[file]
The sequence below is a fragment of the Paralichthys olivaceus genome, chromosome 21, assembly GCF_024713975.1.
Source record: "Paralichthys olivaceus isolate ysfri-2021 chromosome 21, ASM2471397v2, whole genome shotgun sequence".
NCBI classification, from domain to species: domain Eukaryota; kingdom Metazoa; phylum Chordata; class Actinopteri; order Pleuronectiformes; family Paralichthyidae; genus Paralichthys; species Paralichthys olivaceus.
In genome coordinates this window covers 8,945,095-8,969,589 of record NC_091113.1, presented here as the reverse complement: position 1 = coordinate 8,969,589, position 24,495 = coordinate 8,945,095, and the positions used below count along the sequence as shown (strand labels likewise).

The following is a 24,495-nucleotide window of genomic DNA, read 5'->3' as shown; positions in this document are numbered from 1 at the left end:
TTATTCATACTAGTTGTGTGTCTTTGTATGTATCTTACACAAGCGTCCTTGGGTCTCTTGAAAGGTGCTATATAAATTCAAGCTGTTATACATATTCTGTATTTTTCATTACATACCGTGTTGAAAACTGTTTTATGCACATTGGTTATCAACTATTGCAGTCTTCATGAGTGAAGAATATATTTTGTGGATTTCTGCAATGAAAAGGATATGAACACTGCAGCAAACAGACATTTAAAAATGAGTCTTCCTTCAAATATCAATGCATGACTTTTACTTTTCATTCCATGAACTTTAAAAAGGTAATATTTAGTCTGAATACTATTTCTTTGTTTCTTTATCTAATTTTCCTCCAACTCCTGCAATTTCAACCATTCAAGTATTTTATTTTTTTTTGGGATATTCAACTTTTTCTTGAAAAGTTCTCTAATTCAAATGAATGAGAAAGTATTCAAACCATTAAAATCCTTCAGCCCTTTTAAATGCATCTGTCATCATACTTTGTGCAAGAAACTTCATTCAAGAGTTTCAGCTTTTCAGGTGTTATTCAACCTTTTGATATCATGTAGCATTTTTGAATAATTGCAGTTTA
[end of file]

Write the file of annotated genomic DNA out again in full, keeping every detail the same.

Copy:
The sequence below is a fragment of the Paralichthys olivaceus genome, chromosome 21, assembly GCF_024713975.1.
Source record: "Paralichthys olivaceus isolate ysfri-2021 chromosome 21, ASM2471397v2, whole genome shotgun sequence".
NCBI classification, from domain to species: domain Eukaryota; kingdom Metazoa; phylum Chordata; class Actinopteri; order Pleuronectiformes; family Paralichthyidae; genus Paralichthys; species Paralichthys olivaceus.
In genome coordinates this window covers 8,945,095-8,969,589 of record NC_091113.1, presented here as the reverse complement: position 1 = coordinate 8,969,589, position 24,495 = coordinate 8,945,095, and the positions used below count along the sequence as shown (strand labels likewise).

The following is a 24,495-nucleotide window of genomic DNA, read 5'->3' as shown; positions in this document are numbered from 1 at the left end:
TTATTCATACTAGTTGTGTGTCTTTGTATGTATCTTACACAAGCGTCCTTGGGTCTCTTGAAAGGTGCTATATAAATTCAAGCTGTTATACATATTCTGTATTTTTCATTACATACCGTGTTGAAAACTGTTTTATGCACATTGGTTATCAACTATTGCAGTCTTCATGAGTGAAGAATATATTTTGTGGATTTCTGCAATGAAAAGGATATGAACACTGCAGCAAACAGACATTTAAAAATGAGTCTTCCTTCAAATATCAATGCATGACTTTTACTTTTCATTCCATGAACTTTAAAAAGGTAATATTTAGTCTGAATACTATTTCTTTGTTTCTTTATCTAATTTTCCTCCAACTCCTGCAATTTCAACCATTCAAGTATTTTATTTTTTTTTGGGATATTCAACTTTTTCTTGAAAAGTTCTCTAATTCAAATGAATGAGAAAGTATTCAAACCATTAAAATCCTTCAGCCCTTTTAAATGCATCTGTCATCATACTTTGTGCAAGAAACTTCATTCAAGAGTTTCAGCTTTTCAGGTGTTATTCAACCTTTTGATATCATGTAGCATTTTTGAATAATTGCAGTTTA